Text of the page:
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Beware! Crypto Wallets Vulnerable to Hackers – Bugs Everywhere!

Security specialists announced that they discovered numerous vulnerabilities in the open-source libraries used by various crypto exchanges and financial institutions – which could be exploited by hackers looking for a way into users’ wallets.

At a recent Black Hat cybersecurity conference, experts said that some of the issues that affected exchanges have now been fixed – but insisted that others still pose a threat to their owners.

Jean-Philippe Aumasson, the co-founder of crypto exchange technology firm Taurus Group and Vice President at Kudelski Security, made a note of the vulnerabilities discovered by Omer Shlomovits, co-founder of mobile wallet maker ZenGo, into three categories of attacks, reported Wired.

The first type of attack needs hackers to use an insider at one of the markets to exploit a vulnerability in an open-source library made by an advance transfer that the researchers chose not to name.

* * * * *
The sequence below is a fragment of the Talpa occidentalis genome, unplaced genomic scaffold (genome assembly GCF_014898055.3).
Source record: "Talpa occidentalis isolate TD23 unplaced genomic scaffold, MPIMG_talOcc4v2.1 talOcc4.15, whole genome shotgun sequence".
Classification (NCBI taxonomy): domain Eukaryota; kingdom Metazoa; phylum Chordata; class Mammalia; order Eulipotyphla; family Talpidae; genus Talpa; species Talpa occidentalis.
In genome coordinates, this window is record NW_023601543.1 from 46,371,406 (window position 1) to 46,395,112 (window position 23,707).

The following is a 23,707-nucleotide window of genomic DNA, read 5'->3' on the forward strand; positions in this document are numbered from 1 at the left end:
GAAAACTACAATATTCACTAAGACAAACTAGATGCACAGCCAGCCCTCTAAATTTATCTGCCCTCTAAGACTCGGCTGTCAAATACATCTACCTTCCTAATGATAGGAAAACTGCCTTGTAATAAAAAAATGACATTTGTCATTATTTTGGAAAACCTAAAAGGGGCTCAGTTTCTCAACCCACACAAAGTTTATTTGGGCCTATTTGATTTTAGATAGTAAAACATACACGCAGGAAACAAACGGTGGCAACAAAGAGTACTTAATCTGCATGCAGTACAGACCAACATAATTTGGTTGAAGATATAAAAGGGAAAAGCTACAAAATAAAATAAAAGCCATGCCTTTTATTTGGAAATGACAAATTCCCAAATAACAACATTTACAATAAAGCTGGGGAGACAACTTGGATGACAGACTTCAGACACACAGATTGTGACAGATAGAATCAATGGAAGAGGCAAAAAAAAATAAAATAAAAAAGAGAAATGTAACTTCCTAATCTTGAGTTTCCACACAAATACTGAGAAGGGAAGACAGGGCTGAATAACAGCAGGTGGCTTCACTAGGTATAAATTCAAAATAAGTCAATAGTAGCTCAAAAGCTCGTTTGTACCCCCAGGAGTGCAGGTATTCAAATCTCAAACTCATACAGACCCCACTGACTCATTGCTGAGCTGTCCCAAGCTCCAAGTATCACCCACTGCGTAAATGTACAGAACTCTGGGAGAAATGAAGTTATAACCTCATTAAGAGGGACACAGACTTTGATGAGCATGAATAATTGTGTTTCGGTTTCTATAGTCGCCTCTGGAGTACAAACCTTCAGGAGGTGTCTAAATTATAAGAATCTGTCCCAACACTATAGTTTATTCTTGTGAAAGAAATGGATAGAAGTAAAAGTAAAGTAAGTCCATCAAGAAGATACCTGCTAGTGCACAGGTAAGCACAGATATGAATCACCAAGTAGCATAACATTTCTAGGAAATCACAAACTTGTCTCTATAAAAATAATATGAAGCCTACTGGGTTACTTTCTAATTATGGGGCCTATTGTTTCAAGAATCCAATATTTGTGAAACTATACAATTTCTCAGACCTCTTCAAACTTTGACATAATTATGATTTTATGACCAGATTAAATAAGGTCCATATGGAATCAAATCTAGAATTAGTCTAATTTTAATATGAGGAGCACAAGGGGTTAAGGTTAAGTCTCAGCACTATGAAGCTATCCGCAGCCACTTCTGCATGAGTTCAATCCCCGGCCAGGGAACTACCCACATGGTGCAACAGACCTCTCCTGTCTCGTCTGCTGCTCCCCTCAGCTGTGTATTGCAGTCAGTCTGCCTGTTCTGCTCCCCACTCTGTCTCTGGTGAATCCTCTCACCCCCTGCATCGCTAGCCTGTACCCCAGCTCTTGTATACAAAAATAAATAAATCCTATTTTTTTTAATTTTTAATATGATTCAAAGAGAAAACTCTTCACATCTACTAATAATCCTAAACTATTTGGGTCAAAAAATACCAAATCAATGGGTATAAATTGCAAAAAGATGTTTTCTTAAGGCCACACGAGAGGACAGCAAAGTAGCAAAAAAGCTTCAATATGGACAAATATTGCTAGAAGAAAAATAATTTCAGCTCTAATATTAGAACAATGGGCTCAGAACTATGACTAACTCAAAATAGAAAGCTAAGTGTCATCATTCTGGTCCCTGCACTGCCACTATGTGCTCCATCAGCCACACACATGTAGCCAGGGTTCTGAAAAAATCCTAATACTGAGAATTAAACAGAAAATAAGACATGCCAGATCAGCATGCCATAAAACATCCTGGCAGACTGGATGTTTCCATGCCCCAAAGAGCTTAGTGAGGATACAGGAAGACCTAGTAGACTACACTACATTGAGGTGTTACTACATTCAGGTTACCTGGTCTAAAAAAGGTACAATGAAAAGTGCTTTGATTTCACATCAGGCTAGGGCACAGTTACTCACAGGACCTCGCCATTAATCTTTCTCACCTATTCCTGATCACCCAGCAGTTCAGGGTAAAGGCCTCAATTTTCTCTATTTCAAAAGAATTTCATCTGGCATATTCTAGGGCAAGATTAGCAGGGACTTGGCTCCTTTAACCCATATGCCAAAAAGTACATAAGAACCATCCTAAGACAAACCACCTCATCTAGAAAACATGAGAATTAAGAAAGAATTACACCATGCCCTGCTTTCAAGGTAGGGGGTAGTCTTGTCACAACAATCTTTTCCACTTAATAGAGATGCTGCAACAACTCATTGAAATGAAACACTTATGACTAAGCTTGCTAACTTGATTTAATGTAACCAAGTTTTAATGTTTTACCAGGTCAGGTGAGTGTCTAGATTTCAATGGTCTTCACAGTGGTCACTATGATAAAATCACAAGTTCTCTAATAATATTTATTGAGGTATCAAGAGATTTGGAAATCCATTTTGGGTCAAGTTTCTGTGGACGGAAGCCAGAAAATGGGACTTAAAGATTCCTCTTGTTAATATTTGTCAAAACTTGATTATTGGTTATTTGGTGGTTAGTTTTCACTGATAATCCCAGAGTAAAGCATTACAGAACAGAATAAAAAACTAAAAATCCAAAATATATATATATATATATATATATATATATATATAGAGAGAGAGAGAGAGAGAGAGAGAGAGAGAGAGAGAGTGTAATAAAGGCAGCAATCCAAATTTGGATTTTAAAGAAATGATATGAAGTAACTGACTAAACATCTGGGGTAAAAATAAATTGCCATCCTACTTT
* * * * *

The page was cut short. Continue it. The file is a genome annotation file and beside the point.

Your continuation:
Using a defect in the library’s mechanism for refreshing keys, hackers could manipulate the process to change critical components – while omitting all other elements intact. As an outcome, the attackers could intercept the exchange from accessing crypto on its platform.

The researchers notified the library developer of the bug’s presence one week after the code went live. But, since it was found in an open-source library, other exchanges may still be using it in their operations.

The second scenario involves hackers exploiting a flaw in the essential rotation process. Here, a failure to validate all of the statements that users and exchanges make to each other could allow a rogue exchange to extract its users’ private keys over multiple key refreshes, seizing control of their crypto assets.

The bug was discovered in an open-source library developed by a major management firm whose name was not disclosed by the researchers.

The third category of attacks could transpire when trusted parties basically derive their segments of a key, generating random numbers that are then publicly verified and tested for later use.

As part of this method, the researchers found a protocol is an open-source library developed by crypto exchange Binance failed to check these random numbers.

This issue could allow a rogue party in the necessary generation procedure to capitalize on the failure to extract other parties’ segments of the key.

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